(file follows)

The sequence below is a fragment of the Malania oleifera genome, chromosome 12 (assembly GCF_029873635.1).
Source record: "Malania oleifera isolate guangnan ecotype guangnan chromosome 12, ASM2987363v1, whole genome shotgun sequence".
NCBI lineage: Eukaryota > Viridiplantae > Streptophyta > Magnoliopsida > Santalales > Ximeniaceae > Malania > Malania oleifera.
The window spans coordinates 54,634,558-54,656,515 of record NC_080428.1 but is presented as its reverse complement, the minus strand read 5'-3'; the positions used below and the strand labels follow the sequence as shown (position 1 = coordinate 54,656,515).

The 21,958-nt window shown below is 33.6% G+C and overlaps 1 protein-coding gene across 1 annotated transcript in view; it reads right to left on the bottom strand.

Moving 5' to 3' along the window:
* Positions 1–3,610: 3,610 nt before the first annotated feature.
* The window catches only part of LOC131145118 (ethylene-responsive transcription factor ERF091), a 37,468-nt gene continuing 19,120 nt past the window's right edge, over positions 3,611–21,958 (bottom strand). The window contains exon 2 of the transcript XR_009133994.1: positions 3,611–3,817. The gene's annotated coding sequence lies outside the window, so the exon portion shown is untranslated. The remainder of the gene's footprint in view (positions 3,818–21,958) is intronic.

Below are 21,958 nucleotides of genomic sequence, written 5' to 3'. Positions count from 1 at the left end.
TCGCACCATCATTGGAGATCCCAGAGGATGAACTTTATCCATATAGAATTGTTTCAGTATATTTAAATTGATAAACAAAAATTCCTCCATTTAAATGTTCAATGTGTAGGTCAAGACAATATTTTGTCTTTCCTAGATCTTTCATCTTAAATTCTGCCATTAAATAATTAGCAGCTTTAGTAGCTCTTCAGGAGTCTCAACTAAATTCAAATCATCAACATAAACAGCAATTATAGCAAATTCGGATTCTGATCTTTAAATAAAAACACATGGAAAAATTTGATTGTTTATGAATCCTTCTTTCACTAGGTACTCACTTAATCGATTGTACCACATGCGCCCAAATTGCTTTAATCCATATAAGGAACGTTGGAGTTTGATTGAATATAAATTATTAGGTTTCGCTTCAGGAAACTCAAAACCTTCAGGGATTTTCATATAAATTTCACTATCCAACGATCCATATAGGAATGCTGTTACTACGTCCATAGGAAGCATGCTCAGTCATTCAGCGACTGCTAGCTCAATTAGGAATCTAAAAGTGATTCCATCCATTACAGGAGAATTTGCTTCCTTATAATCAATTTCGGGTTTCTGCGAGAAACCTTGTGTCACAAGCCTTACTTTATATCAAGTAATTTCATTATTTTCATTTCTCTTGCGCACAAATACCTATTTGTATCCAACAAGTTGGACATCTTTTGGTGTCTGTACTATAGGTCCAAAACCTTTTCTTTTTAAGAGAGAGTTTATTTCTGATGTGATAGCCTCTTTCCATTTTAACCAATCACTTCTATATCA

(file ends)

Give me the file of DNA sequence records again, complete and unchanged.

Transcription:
The sequence below is a fragment of the Malania oleifera genome, chromosome 12 (assembly GCF_029873635.1).
Source record: "Malania oleifera isolate guangnan ecotype guangnan chromosome 12, ASM2987363v1, whole genome shotgun sequence".
NCBI lineage: Eukaryota > Viridiplantae > Streptophyta > Magnoliopsida > Santalales > Ximeniaceae > Malania > Malania oleifera.
The window spans coordinates 54,634,558-54,656,515 of record NC_080428.1 but is presented as its reverse complement, the minus strand read 5'-3'; the positions used below and the strand labels follow the sequence as shown (position 1 = coordinate 54,656,515).

The 21,958-nt window shown below is 33.6% G+C and overlaps 1 protein-coding gene across 1 annotated transcript in view; it reads right to left on the bottom strand.

Moving 5' to 3' along the window:
* Positions 1–3,610: 3,610 nt before the first annotated feature.
* The window catches only part of LOC131145118 (ethylene-responsive transcription factor ERF091), a 37,468-nt gene continuing 19,120 nt past the window's right edge, over positions 3,611–21,958 (bottom strand). The window contains exon 2 of the transcript XR_009133994.1: positions 3,611–3,817. The gene's annotated coding sequence lies outside the window, so the exon portion shown is untranslated. The remainder of the gene's footprint in view (positions 3,818–21,958) is intronic.

Below are 21,958 nucleotides of genomic sequence, written 5' to 3'. Positions count from 1 at the left end.
TCGCACCATCATTGGAGATCCCAGAGGATGAACTTTATCCATATAGAATTGTTTCAGTATATTTAAATTGATAAACAAAAATTCCTCCATTTAAATGTTCAATGTGTAGGTCAAGACAATATTTTGTCTTTCCTAGATCTTTCATCTTAAATTCTGCCATTAAATAATTAGCAGCTTTAGTAGCTCTTCAGGAGTCTCAACTAAATTCAAATCATCAACATAAACAGCAATTATAGCAAATTCGGATTCTGATCTTTAAATAAAAACACATGGAAAAATTTGATTGTTTATGAATCCTTCTTTCACTAGGTACTCACTTAATCGATTGTACCACATGCGCCCAAATTGCTTTAATCCATATAAGGAACGTTGGAGTTTGATTGAATATAAATTATTAGGTTTCGCTTCAGGAAACTCAAAACCTTCAGGGATTTTCATATAAATTTCACTATCCAACGATCCATATAGGAATGCTGTTACTACGTCCATAGGAAGCATGCTCAGTCATTCAGCGACTGCTAGCTCAATTAGGAATCTAAAAGTGATTCCATCCATTACAGGAGAATTTGCTTCCTTATAATCAATTTCGGGTTTCTGCGAGAAACCTTGTGTCACAAGCCTTACTTTATATCAAGTAATTTCATTATTTTCATTTCTCTTGCGCACAAATACCTATTTGTATCCAACAAGTTGGACATCTTTTGGTGTCTGTACTATAGGTCCAAAACCTTTTCTTTTTAAGAGAGAGTTTATTTCTGATGTGATAGCCTCTTTCCATTTTAACCAATCACTTCTATATCA